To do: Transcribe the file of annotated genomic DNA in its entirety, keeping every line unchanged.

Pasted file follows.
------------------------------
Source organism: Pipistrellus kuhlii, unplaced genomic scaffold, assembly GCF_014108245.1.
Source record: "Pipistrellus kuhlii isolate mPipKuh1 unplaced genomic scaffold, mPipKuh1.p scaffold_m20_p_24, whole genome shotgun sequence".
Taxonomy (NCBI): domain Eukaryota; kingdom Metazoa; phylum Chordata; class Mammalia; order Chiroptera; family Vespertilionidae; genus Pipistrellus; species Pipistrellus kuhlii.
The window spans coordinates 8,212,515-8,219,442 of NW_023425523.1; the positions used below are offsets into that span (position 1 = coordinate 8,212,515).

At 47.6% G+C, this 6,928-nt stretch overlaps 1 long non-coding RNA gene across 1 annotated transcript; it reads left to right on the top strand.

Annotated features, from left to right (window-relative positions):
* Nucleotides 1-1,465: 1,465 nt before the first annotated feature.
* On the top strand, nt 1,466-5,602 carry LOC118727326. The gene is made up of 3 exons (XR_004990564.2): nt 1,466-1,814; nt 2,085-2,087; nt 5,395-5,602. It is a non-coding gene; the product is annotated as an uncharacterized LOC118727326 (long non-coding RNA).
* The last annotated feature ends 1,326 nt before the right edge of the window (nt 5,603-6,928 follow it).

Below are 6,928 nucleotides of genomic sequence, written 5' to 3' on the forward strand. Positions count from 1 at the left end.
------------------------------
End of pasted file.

Source organism: Pipistrellus kuhlii, unplaced genomic scaffold, assembly GCF_014108245.1.
Source record: "Pipistrellus kuhlii isolate mPipKuh1 unplaced genomic scaffold, mPipKuh1.p scaffold_m20_p_24, whole genome shotgun sequence".
Taxonomy (NCBI): domain Eukaryota; kingdom Metazoa; phylum Chordata; class Mammalia; order Chiroptera; family Vespertilionidae; genus Pipistrellus; species Pipistrellus kuhlii.
The window spans coordinates 8,212,515-8,219,442 of NW_023425523.1; the positions used below are offsets into that span (position 1 = coordinate 8,212,515).

At 47.6% G+C, this 6,928-nt stretch overlaps 1 long non-coding RNA gene across 1 annotated transcript; it reads left to right on the top strand.

Annotated features, from left to right (window-relative positions):
* Nucleotides 1-1,465: 1,465 nt before the first annotated feature.
* On the top strand, nt 1,466-5,602 carry LOC118727326. The gene is made up of 3 exons (XR_004990564.2): nt 1,466-1,814; nt 2,085-2,087; nt 5,395-5,602. It is a non-coding gene; the product is annotated as an uncharacterized LOC118727326 (long non-coding RNA).
* The last annotated feature ends 1,326 nt before the right edge of the window (nt 5,603-6,928 follow it).

Below are 6,928 nucleotides of genomic sequence, written 5' to 3' on the forward strand. Positions count from 1 at the left end.